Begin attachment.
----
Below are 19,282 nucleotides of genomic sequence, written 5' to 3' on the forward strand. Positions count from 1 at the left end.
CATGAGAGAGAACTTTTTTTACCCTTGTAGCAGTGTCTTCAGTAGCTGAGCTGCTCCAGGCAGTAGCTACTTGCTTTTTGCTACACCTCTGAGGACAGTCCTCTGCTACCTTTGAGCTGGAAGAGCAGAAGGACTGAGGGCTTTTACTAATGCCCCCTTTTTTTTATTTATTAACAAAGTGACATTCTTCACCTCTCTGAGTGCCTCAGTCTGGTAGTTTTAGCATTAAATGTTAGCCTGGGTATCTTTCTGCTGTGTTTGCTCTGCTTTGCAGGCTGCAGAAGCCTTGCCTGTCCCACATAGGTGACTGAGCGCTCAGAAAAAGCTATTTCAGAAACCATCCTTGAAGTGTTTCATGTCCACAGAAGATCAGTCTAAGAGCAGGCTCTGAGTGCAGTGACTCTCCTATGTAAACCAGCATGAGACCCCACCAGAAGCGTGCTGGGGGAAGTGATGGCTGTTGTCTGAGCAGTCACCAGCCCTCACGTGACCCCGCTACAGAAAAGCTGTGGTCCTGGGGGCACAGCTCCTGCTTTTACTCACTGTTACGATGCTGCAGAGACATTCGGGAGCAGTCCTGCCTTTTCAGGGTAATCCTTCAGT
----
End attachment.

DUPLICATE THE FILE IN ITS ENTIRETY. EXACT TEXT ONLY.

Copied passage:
Below are 19,282 nucleotides of genomic sequence, written 5' to 3' on the forward strand. Positions count from 1 at the left end.
CATGAGAGAGAACTTTTTTTACCCTTGTAGCAGTGTCTTCAGTAGCTGAGCTGCTCCAGGCAGTAGCTACTTGCTTTTTGCTACACCTCTGAGGACAGTCCTCTGCTACCTTTGAGCTGGAAGAGCAGAAGGACTGAGGGCTTTTACTAATGCCCCCTTTTTTTTATTTATTAACAAAGTGACATTCTTCACCTCTCTGAGTGCCTCAGTCTGGTAGTTTTAGCATTAAATGTTAGCCTGGGTATCTTTCTGCTGTGTTTGCTCTGCTTTGCAGGCTGCAGAAGCCTTGCCTGTCCCACATAGGTGACTGAGCGCTCAGAAAAAGCTATTTCAGAAACCATCCTTGAAGTGTTTCATGTCCACAGAAGATCAGTCTAAGAGCAGGCTCTGAGTGCAGTGACTCTCCTATGTAAACCAGCATGAGACCCCACCAGAAGCGTGCTGGGGGAAGTGATGGCTGTTGTCTGAGCAGTCACCAGCCCTCACGTGACCCCGCTACAGAAAAGCTGTGGTCCTGGGGGCACAGCTCCTGCTTTTACTCACTGTTACGATGCTGCAGAGACATTCGGGAGCAGTCCTGCCTTTTCAGGGTAATCCTTCAGT